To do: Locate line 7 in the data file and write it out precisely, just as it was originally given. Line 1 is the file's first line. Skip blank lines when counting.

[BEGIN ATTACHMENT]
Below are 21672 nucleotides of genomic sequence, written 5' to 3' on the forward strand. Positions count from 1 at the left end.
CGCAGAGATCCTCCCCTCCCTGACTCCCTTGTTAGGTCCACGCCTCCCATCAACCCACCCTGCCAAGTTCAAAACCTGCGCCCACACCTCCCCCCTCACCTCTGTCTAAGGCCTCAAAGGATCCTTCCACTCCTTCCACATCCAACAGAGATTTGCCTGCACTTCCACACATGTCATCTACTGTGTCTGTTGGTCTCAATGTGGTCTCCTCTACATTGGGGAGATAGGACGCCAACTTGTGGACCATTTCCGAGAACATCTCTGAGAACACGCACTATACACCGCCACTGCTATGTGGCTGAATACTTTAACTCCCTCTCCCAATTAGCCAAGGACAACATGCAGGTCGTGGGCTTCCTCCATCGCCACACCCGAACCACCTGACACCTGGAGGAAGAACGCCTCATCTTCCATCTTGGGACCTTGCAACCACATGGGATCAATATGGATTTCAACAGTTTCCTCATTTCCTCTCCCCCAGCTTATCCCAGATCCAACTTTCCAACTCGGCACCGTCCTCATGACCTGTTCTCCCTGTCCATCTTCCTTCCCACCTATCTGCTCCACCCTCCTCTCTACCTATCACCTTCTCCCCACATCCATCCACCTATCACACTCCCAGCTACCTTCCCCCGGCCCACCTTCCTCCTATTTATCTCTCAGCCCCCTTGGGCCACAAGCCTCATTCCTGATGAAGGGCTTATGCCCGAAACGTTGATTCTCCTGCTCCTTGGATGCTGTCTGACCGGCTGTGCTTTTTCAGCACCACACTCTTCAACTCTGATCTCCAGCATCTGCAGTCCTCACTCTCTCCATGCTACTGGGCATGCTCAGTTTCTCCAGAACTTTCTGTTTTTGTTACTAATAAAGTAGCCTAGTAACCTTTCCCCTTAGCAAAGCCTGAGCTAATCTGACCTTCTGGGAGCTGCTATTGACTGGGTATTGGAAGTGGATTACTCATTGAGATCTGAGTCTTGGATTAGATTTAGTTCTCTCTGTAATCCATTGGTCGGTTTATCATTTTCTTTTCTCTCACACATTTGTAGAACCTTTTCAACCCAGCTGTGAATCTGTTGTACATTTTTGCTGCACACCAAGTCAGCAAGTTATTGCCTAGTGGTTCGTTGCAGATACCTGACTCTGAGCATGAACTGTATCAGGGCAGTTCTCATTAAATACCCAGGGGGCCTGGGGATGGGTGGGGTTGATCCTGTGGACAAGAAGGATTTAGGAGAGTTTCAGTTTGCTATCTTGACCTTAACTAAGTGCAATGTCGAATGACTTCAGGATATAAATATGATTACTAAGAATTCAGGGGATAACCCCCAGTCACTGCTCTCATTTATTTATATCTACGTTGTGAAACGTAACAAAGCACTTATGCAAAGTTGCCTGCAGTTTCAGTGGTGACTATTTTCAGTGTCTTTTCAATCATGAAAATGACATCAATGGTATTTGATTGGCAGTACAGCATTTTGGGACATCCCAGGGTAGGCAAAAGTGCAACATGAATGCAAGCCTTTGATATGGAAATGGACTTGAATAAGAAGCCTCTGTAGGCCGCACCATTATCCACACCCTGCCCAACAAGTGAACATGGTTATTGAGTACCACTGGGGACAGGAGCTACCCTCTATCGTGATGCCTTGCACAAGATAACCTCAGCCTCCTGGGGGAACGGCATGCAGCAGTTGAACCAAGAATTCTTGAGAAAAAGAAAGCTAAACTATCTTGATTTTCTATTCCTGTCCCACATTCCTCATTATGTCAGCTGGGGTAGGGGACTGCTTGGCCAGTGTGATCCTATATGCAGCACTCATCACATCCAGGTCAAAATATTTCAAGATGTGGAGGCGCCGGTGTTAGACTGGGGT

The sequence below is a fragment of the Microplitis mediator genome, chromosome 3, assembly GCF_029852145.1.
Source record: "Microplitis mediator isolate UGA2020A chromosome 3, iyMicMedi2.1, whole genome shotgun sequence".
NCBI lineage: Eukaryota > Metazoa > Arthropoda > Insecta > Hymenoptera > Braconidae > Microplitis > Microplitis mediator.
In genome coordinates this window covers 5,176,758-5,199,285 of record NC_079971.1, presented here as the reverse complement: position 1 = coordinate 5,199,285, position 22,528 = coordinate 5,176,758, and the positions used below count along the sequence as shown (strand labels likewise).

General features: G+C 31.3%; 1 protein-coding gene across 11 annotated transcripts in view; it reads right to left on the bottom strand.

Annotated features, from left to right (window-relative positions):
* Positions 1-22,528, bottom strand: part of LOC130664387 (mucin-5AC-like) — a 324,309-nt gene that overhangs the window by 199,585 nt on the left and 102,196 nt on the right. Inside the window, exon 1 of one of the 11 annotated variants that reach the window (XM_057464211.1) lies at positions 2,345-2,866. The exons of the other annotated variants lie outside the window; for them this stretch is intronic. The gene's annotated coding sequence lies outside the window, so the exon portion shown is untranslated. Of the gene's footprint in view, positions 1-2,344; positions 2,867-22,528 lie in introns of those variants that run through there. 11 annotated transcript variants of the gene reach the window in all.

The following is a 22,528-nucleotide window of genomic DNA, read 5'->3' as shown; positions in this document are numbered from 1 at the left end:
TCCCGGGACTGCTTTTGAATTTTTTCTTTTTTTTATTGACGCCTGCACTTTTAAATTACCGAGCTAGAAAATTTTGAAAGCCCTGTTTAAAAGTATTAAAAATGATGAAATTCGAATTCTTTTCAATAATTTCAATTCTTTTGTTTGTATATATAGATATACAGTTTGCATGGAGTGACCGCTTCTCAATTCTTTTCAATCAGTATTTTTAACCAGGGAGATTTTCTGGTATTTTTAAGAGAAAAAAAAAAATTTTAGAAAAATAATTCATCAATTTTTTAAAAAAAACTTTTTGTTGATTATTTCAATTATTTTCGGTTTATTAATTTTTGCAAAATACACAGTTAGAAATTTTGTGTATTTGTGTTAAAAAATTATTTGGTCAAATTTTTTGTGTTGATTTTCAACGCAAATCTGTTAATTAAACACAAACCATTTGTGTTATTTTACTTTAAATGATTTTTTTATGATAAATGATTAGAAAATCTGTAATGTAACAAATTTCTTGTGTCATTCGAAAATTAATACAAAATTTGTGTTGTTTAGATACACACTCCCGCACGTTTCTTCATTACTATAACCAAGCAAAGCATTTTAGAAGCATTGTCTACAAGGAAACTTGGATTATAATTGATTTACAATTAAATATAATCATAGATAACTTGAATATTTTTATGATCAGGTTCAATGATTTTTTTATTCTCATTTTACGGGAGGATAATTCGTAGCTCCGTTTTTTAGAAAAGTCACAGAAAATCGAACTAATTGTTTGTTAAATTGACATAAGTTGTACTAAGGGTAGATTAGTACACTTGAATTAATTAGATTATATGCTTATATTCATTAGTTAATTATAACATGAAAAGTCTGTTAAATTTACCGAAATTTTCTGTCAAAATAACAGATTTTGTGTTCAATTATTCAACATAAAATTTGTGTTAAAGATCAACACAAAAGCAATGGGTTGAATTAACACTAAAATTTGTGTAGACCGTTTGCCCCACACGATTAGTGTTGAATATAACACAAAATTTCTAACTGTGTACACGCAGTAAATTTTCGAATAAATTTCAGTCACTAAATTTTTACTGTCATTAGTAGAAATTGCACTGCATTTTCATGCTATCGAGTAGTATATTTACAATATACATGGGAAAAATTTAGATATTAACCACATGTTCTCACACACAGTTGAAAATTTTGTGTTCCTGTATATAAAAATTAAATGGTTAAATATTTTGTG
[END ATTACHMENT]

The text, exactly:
General features: G+C 31.3%; 1 protein-coding gene across 11 annotated transcripts in view; it reads right to left on the bottom strand.